The reality is we are all part of one race—the human race. We are all homo sapiens. There are no evolved races and wild races. We are each fearfully and wonderfully made in the image of God. Whether male or female, African, Asian, or American, we are each more than 98% identical, and the major difference is in the amount of pigmentation in our skin. The difference in our skin goes back to the Tower of Babel, not to an imaginary rung on the ladder of evolution. We need to love each other as God loves us, as Jesus called this the second greatest commandment: “There is a second just like it—You shall love your neighbor as yourself (Matthew 22:39).”

Sunday, May 31, 2020

Investigate the Bible



In the 18th century two British lawyers by the names of Lord Lyttleton and Gilbert West came up with a plan. As atheists, they wanted to undermine the credibility of the New Testament, and they believed the resurrection of Jesus and the conversion of Saul of Tarsus (the apostle Paul) were the two most important pillars of the faith to attack. If, they believed, they could disprove those events, they could get people to leave Christianity. Their plan was to each take one of the topics, investigate it, and write a book about it. They parted ways and agreed to meet back to share their results with each other.

West set out to disprove the resurrection while Lyttleton took on Paul. When they next met with each other one of the men confessed that through his research he was beginning to believe the biblical account; the other man confessed the same thing was happening to him. When they were finished, Gilbert West published, The Resurrection of Jesus Christ, and Lyttleton published The Conversion of St. Paul. Both books were a defense of, not an objection to, the claims of the New Testament.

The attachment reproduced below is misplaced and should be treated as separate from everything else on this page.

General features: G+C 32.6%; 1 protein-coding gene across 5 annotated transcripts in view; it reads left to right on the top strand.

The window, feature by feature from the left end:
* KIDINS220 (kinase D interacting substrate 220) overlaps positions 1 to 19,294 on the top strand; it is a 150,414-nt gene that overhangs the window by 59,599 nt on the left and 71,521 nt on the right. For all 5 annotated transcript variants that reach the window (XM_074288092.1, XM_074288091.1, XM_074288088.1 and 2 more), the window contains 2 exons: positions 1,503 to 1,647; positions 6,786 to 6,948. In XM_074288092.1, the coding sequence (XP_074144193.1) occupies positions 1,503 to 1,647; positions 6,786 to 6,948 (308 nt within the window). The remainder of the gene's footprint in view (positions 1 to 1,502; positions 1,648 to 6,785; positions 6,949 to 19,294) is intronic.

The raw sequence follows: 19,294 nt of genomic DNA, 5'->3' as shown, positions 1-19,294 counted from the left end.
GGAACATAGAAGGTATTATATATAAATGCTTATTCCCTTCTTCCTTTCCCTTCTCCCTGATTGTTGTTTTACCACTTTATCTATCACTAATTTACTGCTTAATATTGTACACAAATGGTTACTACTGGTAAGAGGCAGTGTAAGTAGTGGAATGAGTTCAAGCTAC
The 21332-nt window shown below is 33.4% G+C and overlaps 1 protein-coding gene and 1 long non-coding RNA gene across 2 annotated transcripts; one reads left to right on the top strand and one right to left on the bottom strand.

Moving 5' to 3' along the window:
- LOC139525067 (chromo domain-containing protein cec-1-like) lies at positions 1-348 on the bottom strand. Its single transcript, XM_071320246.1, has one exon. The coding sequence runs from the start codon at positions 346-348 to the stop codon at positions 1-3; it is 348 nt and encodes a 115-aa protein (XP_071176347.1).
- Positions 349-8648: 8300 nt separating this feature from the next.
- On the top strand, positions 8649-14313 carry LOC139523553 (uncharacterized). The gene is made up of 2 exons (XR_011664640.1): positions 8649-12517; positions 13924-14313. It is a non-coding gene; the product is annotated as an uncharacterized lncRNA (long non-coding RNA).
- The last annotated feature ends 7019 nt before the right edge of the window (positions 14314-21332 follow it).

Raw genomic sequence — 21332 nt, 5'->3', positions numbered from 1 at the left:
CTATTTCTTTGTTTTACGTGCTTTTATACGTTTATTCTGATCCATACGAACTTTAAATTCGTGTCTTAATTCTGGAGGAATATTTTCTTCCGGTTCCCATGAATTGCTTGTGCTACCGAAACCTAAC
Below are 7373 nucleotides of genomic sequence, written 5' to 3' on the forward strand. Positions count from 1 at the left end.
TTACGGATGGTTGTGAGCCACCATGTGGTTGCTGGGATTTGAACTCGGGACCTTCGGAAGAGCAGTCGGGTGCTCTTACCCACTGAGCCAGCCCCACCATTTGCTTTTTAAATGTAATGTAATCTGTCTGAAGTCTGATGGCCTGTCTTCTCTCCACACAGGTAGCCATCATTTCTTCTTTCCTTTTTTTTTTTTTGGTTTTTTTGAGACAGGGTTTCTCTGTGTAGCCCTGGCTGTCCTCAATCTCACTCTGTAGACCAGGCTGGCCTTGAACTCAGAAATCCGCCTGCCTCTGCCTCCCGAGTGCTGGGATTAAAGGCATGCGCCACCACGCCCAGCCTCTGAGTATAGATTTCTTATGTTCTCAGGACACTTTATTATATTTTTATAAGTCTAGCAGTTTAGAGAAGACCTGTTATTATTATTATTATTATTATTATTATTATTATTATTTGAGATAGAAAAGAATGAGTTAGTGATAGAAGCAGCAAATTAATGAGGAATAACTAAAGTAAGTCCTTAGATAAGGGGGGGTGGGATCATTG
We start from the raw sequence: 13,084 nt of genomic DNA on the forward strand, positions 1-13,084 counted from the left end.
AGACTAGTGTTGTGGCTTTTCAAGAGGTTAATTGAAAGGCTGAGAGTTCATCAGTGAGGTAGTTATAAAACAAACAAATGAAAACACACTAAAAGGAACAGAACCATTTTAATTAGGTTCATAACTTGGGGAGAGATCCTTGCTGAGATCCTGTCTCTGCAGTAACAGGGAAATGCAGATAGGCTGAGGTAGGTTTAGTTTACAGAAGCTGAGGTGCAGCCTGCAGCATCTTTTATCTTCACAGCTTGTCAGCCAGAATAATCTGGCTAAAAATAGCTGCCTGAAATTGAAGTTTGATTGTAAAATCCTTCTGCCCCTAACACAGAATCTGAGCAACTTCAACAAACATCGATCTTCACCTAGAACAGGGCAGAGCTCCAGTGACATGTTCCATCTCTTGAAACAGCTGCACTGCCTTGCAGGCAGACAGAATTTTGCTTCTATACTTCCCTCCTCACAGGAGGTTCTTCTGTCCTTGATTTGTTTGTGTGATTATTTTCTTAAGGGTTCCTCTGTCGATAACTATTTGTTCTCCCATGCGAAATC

Similar stories abound. Lee Strobel wrote The Case for Christ (and several other “Case For” books) instead of the book he hoped to write that was going to be critical of Christianity. Josh McDowel did the same thing when he wrote Evidence that Demands a Verdict. So did C.S. Lewis when he wrote Mere Christianity.

Isn’t it amazing that when sensible, highly educated people investigate the Bible in order to attack it that they end up believing it? How many times do we hear that Christianity is for the weak and simpleminded? It is also interesting that people have a strong enough opinion that God doesn’t exist that they feel they need to write about it. People believe in Big Foot, unicorns, space men, and the tooth fairy; that doesn’t bother me. I couldn’t imagine being so motivated as to write a book criticizing something I do not believe in. Your belief in Big Foot doesn’t bother me, but our belief in God drives others crazy.